CanadaDataEarningsMedical and PharmaceuticalAleafia Health’s first outdoor crop produces cheapest cannabis in country

The vertically integrated medicinal cannabis company's inaugural outdoor harvest yielded 10,300 kilograms of dried cannabis flower and cost just 10 cents per gram to produce
Michelle Gamage Michelle GamageNovember 12, 20197 min

Some of the cheapest cannabis grown in Canada comes from the great outdoors.

The vertically integrated medicinal cannabis company Aleafia Health Inc. (TSX: ALEF) (OTC: ALEAF) (FRA: ARAH) announced Monday its first outdoor harvest, from its 26-acre Port Perry Outdoor Grow facility, yielded 10,300 kilograms of dried cannabis flower and cost the company just 10 cents per gram to produce.

Aleafia Health also today announced its first profitable quarter for the period ended Sept. 30, 2019 with a net income of $1.9 million, up from a loss of $11.5 million last quarter.

“Today, we believe that with our outdoor grow facility we are among the lowest-cost Canadian producers, while realizing a strong average revenue per gram sold. These results demonstrate the executional capabilities of our management team, with a clear path towards continued profitability for our young company,” Aleafia Health CEO Geoffrey Benic said in a statement.

Aleafia Health's First Outdoor Crop Produces Cheapest Cannabis in Country
Aleafia Health expanded its cultivation area by 60 acres by buying the land across the road for $1.2 million. Photo courtesy of Aleafia Health.

The production price of 10 cents per gram includes Aleafia Health’s operating expenses (such as paying your employees) and capital costs (such as irrigation, security infrastructure, and the newly built 460-square-metre drying facility).

But the low production cost doesn’t mean the weed is selling for cheap. In its third quarter update the company said it maintained some of the highest selling prices of its green crop, selling medical cannabis for $15.11 per gram, recreational pot for $6.40 per gram (offering similar prices as Hexo Corp.’s (TSX: HEXO)(NYSE: HEXO) black-market disruptive product), and wholesale prices of $6 per gram.

Aleafia Health uses first-mover advantage in outdoor growing space

The Port Perry facility, around an hour outside of Toronto, was the first in the country to be granted an outdoor cultivation license by Health Canada June 7, 2019. The team wasted no time and planted out six acres in five days, but the late start on the growing season still limited the harvest. The plants produced around 1,000 kilograms of dried flower per acre this year, but that is predicted to increase by up to 200 kilograms per acre with an earlier start in the coming growing season.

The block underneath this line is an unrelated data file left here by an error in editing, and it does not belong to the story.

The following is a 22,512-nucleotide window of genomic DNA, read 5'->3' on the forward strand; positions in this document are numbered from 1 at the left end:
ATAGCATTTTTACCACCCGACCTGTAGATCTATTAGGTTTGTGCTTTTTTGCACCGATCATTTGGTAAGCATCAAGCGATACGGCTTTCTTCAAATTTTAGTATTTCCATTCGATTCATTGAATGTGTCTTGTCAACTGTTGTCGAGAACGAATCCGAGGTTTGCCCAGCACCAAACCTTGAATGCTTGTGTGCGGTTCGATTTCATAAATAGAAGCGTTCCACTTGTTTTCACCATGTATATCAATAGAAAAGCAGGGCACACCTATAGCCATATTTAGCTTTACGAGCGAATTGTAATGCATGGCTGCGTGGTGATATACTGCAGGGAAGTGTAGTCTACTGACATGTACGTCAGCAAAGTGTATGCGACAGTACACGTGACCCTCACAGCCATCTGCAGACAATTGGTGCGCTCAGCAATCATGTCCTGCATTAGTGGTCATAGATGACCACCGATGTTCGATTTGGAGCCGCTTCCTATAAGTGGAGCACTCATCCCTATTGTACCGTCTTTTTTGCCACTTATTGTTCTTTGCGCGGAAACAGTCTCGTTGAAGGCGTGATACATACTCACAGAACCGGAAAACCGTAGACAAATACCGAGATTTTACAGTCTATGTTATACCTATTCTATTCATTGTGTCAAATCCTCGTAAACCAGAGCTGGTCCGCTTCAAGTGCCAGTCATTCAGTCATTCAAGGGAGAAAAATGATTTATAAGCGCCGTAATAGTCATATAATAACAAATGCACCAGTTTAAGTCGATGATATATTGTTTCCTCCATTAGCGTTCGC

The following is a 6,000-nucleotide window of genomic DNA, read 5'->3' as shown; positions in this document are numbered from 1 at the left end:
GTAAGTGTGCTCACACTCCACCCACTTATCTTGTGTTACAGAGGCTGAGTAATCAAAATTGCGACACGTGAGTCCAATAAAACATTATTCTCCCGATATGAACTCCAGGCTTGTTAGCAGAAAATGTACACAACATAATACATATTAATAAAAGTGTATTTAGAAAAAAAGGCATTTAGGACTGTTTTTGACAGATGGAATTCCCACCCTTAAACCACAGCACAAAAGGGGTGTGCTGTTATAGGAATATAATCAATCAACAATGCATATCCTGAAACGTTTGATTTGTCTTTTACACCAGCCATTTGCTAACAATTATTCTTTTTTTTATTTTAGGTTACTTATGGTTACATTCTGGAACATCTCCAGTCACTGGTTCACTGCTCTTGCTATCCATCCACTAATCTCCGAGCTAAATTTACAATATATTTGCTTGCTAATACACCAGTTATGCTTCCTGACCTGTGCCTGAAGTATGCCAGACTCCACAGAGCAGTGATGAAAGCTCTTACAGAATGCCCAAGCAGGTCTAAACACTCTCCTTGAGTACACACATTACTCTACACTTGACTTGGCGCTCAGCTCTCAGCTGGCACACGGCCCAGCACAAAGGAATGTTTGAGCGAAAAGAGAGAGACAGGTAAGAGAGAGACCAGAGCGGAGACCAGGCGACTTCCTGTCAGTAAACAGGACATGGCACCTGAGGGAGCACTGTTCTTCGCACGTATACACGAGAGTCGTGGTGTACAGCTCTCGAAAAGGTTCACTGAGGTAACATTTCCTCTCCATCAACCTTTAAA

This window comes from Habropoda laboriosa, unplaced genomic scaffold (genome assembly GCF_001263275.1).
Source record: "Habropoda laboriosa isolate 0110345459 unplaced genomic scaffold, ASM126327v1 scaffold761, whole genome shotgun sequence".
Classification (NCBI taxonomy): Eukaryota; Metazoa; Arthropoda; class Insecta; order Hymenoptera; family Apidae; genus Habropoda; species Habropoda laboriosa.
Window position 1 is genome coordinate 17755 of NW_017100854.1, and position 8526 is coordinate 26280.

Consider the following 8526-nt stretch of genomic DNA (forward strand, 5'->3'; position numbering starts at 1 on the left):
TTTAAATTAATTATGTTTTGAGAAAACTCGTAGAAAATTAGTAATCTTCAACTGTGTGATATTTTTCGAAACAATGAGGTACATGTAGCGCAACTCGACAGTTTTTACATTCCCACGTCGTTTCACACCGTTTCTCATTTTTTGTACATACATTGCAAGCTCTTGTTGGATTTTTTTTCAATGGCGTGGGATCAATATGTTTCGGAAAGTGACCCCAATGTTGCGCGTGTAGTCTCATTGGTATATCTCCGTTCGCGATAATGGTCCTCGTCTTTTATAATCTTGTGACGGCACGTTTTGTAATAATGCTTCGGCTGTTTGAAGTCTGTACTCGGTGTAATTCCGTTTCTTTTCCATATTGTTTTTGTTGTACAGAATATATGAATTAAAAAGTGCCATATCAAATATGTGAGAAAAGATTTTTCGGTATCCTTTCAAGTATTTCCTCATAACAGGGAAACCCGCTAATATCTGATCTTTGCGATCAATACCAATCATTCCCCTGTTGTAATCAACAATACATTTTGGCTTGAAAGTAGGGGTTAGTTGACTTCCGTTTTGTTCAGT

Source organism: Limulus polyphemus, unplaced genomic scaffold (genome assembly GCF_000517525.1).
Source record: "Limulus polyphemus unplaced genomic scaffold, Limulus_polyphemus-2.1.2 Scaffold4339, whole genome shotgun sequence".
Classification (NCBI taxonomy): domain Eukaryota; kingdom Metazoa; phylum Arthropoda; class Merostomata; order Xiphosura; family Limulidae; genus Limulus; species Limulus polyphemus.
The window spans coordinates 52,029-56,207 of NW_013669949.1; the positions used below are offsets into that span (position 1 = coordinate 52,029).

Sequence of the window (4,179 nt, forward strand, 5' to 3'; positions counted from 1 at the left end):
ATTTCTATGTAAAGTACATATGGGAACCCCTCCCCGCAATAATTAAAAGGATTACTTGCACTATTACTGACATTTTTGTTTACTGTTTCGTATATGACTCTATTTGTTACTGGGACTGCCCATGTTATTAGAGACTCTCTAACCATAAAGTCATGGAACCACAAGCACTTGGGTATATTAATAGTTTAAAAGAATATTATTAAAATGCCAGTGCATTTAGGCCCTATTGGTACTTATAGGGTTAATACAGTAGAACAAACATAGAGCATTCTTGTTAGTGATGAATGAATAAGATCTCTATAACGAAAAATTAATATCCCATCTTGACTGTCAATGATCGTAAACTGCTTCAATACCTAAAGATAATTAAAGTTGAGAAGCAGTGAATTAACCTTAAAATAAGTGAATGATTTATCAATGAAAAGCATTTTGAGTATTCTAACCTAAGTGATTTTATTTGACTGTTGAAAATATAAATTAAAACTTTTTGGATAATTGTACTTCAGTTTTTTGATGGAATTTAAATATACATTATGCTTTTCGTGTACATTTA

Aleafia Health's First Outdoor Crop Produces Cheapest Cannabis in Country
The Aleafia Health team was able to plant the company’s first six acres by hand in five days in June. Getting plants in the ground even earlier in the season will add around 200 kilograms of harvested dried cannabis flower per acre. Photo courtesy of Aleafia Health.

The company has aggressively expanded its cultivation space and will be growing in its newly minted 86 acre growing site for the coming year. At full capacity the facility is expected to produce 102,000 kilograms of dried cannabis flower for the 2020 season.

The outdoor pot has a slightly lower cannabinoid potency (THC and CBD) than indoor crops, and so far has successfully passed Health Canada quality assurance testing, which checks for things like microbial content, pesticides or contaminants, said the company.

The company improved its total revenue by 34 per cent, with a jump from $3.9 million for the period ended June 30, 2019 to $5.3 million for the period ended Sept. 30, 2019.

“Aleafia Health has now reached the next phase in our development as we report our first profitable quarter. It saw us realize substantial improvements in all critical financial metrics, as we scale our cannabis health and wellness ecosystem in Canada and globally,” Benic said.

The company more than doubled its gross cannabis revenue since the last quarter, jumping from $2.5 million to $4.2 million and reported 94 per cent of its net sales were from packaged consumer products.

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